Stop what you’re doing, Oregon. This madness that has resulted in top-notch play from the Oregon Ducks and given the school three straight Pac 10 championships has to end. Why? Because it may be compromising classroom productivity. According to Tampa Bay Online, a recent study done by economists at Oregon University examined the football seasons from 1999-2007. They concluded that when the Ducks were winning during those years, students celebrated more and their grades were lower on average than when the team was doing poorly.
“They drink more when the team wins, they party more when the teams wins, and they study less when the team wins,” professor Jason Lindo explained.
Well, duh. The study found that three extra wins for the Oregon football team in any given year was accompanied by a significant drop in male GPAs. The drop, they say, could be compared to the students having scored 27 points lower on their SAT exams. Female students’ grades held up better during the successful seasons. There was also an 8 percent increase in the gap between male and female GPAs during the seasons in which the Ducks won three extra games above their below-average 5-6 season in 2004.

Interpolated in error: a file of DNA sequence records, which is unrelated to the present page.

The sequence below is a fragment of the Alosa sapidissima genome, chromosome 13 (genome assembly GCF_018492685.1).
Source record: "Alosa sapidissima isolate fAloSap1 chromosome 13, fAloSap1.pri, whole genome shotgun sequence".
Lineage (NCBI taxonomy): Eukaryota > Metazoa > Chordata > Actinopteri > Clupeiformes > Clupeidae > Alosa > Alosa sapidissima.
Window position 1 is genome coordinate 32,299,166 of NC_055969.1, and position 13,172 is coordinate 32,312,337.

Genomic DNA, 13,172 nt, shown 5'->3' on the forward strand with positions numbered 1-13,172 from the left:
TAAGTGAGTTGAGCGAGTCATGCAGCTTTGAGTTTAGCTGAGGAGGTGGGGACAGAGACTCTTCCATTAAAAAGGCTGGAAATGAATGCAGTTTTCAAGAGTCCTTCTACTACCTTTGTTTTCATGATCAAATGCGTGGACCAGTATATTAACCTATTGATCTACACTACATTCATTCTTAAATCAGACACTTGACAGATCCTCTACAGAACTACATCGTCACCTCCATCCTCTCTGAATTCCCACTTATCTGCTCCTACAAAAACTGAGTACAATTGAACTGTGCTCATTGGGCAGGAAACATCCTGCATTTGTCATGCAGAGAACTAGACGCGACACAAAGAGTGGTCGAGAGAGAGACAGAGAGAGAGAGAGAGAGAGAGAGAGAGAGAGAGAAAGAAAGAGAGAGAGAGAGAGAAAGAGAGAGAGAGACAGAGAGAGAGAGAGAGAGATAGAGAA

The three professors who conducted the study looked at a sample size of 30,000 non-athlete students. Of that sample, 24 percent of the male population said they “probably” or “definitely” decreased study time when the team was doing well as compared to only 9 percent of women. Almost half of the men admitted they increased partying compared to only 28 percent of women.
Normally I would chalk something like this up to pure coincidence, but in this case did we really need a study to tell us that students don’t work as hard when an athletic team is playing well? Do you think anyone was doing homework during the Final Four — or any NCAA tournament for that matter — when I was at UConn? Let’s not blame college athletics for taking away from college academics. People like sports. That’s all there is to it.Google+